Explore this issueDecember/January 2014
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Since pest activity constantly fluctuates based on facility conditions and seasonality, stagnant is the last word by which you want to describe the pest management program at your facility. It should instead be dynamic and change as necessary over time according to pest activity and trends. But how do you know when your pest management program needs to be altered in a small or large way?
The key is to work with a pest management company whose pest professionals understand the science behind pests and the activity they exhibit throughout the year. Here are a few factors to look for to ensure you are signing a contract with a company that truly understands how to develop the best pest management program for your unique facility.
In the food manufacturing world, a company’s bottom line can hinge on the score it receives on its food safety audits. Documentation of the pest management program is vital to the pest control portion of a food safety audit, which can account for up to 20 percent of the final score. Consequently, your pest management company should follow strict protocols in regard to documentation to ensure your logs and reports are audit-ready at any time. All documents should be housed onsite at your facility and should include pest treatment service reports, pest monitoring logs, corrective action reports, trend analyses, and pesticide usage logs.
Along with serving an important role during the food safety audit, documentation helps the pest management professional monitor pest activity over time. When the pest management professional notices a change in pest activity trends, he or she can confirm that certain elements of your pest management program should be adjusted accordingly. Without this collection of data and documentation, he or she would not be able to show hard proof as to why the changes in the program should be made and, unfortunately, may not even be able to recognize a change should be made in the first place.
The last thing you need is for your facility to be left behind with outdated methods.
In addition to strict documentation protocols, look for a pest management company that offers periodic check-ins. Those check-ins should ideally be performed by one of your pest management professional’s supervisors.
These visits will allow a fresh set of eyes to take a look at your facility’s current pest situation, reevaluating the components of the pest management program. Furthermore, the visits will provide added confirmation that the pest management professional who services your facility is following company and industry protocols while treating your facility. In the case that any discrepancies are realized during these visits, you would then find yourself with an opportunity to remediate the situation and work with the pest management professional on altering the program as needed.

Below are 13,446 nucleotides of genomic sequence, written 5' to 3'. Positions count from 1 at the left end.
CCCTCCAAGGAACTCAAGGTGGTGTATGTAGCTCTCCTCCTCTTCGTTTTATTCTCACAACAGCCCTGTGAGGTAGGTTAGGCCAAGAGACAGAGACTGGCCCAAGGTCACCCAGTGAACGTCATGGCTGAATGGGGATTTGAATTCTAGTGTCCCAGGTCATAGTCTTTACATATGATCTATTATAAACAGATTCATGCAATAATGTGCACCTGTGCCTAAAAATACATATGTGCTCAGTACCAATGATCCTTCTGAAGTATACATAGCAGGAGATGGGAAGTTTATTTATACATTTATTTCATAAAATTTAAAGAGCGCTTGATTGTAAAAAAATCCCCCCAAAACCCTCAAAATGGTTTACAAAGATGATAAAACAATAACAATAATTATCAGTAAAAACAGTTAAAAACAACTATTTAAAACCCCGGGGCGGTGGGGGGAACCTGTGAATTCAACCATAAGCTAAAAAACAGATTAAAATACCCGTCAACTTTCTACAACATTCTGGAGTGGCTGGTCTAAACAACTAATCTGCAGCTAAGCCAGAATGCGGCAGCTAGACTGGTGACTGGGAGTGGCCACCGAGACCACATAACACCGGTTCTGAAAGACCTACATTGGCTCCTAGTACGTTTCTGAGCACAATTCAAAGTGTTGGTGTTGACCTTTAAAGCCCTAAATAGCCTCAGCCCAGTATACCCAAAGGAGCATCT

Annual Facility Assessment
Now that we’ve discussed documentation protocols for every service, as well as periodic supervisor visits, we can cover a meeting that should take place one time per year: The annual facility assessment.
During the annual facility assessment, the pest management provider will review several components of your pest management program to identify chronic issues your facility faced over the course of the previous year. These issues typically become apparent after the provider takes a look at the documentation that was completed at the end of every service visit, the pest activity trends analysis, and the evaluations from the periodic visits conducted by the pest professional’s supervisor.
In addition, the provider may ask questions about the modifications you made in the last year both inside and outside the facility—did you install any new equipment, experience any damage to your building, or enforce any new procedures for staff? Chances are that you did make some changes, which means your pest management provider may need to take a modified approach to your situation and create a new strategy as a result.
Scientific Research & Technological Advances
Adjustments to pest management programs are largely influenced by scientific research and the advanced technology that is developed as a result. For example, stored product pest infestations can sometimes get out of hand due to the pests’ rate of reproduction. Past scientific studies have led to new technology that prevents reproduction from happening in the first place.